Crowd-sourcing antibiotic discovery. Collaborating with published authors. Leading discussions on social justice and identity. Exploring veterinary science.
Walker’s offers unique courses and programs that combine direct action, experimentation and improvisation with the opportunity to design real-world solutions and gain hands-on experience. In addition to reading more about our unique courses below, be sure to visit our department pages for a full array of course offerings.
Walker’s is among only five high schools in the United States invited to participate in the Tiny Earth Network (TEN), an innovative program formulated at Yale University that encourages students to pursue careers in science through hands-on experience and real-world laboratory and field research. Students from Walker’s join other students from around the world to crowdsource antibiotic discovery. Through a series of student-driven experiments, our girls collect soil samples, isolate diverse bacteria, test their bacteria against clinically relevant microorganisms, and characterize those showing antibiotic activity with the hope of developing new antibiotics.
What does it mean to be a writer? How does an author find her style? The Visiting Writer Seminar is a semester-long course in which students have the special opportunity to immerse themselves in a study of one writer’s works. Throughout the semester, students read a critical mass of texts by that writer before the course culminates with a visit by that person to the school. During this visit, the writer will teach master classes, conduct writing workshops, and participate in class discussions. The writer will also deliver a schoolwide assembly and a public reading to our community.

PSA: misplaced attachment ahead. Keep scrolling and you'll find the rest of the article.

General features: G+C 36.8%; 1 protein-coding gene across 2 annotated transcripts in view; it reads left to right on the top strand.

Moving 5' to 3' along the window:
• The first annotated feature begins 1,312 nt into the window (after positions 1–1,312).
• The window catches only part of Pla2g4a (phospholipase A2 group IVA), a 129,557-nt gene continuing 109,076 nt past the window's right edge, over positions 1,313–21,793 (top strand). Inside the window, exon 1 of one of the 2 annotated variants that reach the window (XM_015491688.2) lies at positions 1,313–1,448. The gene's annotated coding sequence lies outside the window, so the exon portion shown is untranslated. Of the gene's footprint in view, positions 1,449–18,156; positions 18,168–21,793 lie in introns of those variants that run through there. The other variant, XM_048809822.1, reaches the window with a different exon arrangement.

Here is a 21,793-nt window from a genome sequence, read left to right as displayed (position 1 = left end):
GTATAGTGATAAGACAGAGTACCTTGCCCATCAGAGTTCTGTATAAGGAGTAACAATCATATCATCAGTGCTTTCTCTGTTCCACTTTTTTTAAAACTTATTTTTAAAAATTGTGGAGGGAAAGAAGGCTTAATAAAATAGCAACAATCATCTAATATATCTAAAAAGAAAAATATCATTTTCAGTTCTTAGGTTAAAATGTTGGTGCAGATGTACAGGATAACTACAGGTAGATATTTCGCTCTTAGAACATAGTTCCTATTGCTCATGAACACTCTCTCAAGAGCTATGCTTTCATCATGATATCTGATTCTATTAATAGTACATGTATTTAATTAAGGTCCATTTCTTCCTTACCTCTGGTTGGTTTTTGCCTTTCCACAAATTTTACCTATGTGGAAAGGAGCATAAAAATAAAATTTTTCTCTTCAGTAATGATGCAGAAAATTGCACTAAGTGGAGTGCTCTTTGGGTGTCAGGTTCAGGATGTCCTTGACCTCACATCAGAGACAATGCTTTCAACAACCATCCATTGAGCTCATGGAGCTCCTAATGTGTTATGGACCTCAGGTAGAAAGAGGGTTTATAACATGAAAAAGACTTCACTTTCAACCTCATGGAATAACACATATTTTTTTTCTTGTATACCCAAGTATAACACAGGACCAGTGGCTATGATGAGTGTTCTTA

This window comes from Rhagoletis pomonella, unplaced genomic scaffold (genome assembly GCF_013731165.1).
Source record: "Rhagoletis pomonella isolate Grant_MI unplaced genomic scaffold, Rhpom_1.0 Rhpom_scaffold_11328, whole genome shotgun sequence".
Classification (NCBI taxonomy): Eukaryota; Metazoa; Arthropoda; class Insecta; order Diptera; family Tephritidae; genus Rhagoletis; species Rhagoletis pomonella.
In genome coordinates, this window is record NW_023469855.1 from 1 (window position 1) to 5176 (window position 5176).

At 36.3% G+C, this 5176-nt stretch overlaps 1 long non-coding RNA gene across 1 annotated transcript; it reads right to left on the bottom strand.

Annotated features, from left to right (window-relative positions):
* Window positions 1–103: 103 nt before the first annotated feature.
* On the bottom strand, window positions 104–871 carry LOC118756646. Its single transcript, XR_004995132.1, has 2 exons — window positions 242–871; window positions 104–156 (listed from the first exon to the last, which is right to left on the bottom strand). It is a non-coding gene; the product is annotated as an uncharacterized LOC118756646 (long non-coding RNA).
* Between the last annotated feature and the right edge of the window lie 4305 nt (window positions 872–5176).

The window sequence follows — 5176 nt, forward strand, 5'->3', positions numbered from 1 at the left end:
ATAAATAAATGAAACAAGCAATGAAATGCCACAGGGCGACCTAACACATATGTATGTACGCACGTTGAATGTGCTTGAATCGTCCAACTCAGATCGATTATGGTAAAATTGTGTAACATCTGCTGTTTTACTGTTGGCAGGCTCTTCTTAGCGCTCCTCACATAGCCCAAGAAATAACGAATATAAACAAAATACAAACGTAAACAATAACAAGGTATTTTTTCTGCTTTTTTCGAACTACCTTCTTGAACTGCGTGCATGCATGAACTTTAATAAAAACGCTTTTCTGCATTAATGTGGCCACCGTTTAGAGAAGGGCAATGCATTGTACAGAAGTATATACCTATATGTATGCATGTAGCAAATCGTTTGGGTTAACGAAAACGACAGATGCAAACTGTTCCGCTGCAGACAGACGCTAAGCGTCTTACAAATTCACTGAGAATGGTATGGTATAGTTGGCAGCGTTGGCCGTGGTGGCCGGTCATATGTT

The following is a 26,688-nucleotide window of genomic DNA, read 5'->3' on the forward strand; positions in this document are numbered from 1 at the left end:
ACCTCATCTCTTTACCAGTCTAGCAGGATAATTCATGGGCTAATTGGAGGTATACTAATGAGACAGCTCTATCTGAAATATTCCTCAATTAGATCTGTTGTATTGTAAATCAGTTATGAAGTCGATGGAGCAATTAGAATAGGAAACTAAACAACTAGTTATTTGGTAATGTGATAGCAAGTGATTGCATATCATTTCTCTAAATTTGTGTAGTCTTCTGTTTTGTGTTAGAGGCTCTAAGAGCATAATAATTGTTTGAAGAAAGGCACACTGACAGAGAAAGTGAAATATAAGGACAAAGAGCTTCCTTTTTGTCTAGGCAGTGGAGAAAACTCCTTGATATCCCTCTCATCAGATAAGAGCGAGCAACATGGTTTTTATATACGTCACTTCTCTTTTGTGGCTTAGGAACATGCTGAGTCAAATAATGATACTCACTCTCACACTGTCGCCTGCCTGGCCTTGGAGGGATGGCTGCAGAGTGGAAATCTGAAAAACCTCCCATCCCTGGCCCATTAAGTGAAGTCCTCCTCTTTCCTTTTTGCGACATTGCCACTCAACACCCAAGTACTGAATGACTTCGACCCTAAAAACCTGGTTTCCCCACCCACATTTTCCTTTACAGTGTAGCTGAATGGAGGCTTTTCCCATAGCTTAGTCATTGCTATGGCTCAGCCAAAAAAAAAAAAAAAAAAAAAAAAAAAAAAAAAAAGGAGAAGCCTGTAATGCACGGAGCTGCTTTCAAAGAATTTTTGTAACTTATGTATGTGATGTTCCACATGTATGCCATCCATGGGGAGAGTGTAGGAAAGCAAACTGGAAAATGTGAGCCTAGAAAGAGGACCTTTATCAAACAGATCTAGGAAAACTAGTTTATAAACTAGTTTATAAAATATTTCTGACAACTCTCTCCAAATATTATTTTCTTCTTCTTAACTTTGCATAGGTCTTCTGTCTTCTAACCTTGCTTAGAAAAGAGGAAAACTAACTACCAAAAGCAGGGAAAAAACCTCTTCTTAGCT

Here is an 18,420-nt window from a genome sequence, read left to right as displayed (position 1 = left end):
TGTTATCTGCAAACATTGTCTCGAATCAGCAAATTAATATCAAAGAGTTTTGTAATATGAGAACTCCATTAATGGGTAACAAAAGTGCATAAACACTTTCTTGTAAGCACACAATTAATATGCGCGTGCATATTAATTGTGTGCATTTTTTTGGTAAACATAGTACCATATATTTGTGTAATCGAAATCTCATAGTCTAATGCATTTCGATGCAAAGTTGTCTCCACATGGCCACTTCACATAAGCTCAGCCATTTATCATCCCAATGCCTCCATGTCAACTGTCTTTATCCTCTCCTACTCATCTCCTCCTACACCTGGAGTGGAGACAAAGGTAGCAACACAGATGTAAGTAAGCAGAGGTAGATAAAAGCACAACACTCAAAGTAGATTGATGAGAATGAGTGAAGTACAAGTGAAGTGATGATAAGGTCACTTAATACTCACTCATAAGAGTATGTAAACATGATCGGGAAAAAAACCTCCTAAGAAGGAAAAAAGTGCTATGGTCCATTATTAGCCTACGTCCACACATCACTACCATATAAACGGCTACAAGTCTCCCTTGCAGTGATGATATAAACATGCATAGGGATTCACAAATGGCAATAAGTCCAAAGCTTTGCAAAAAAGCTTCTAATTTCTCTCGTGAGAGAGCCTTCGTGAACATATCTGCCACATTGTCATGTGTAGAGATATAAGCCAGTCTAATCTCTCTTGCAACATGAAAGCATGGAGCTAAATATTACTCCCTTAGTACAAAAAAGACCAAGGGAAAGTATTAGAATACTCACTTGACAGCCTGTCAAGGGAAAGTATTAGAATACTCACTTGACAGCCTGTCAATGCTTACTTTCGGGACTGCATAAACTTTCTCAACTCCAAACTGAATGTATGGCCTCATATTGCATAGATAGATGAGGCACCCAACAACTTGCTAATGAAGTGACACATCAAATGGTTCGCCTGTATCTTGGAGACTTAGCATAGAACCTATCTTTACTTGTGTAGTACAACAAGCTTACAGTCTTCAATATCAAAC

Inequality in the United States introduces students to systems of social inequality in the United States. Students investigate the structural, interpersonal, and social dimensions of oppression. Course materials explore the ways that racism, classism, sexism, heterosexism, trans oppression, and religious oppression have developed over time as well as the ways they impact each of us every day. Students develop the language, tools, and skills to create positive social change.
Students in the Tropical Ecology class at Walker’s learn about the unique and fragile ecosystems of the tropics, paying close attention to the incredible biodiversity, current events, and conservation efforts. As a way to maximize their understanding of tropical ecosystems, students are immersed in both the complex environment and the culture of Panama in ways that are not possible in a classroom. Aligning with components of Walker’s Capabilities Approach including international experience, sustenance, and sustainability, students gain an unforgettable experience by working to truly become global citizens.
Advanced Multivariable Calculus covers topics that are not currently included in a traditional high school calculus course but may be included in a college-level calculus course. Students explore topics including but not limited to partial derivatives, double and triple integrals, vector fields, and integration over curves and surfaces.
Virgil’s Aeneid is the central text of Roman literature, and its hero, Aeneas, is at the center of the story. What makes a hero? What makes a leader? In this yearlong course, students explore Roman ideas of loyalty, loss and leadership through Virgil’s text. Through a study of meter, word order, poetic device and vocabulary, the course grapples with the themes of love and death, war and refugees, family, and fate. Students also delve into the politics and propaganda of the Age of Augustus and explore our own relationship to empire and unwanted war. Students express themselves through analytical essays as well as creative projects. Just as Aeneas’ Trojans had to work together to get to Rome, so too is collaboration an emphasis of this class, and students are expected (and assessed) on how well they work together.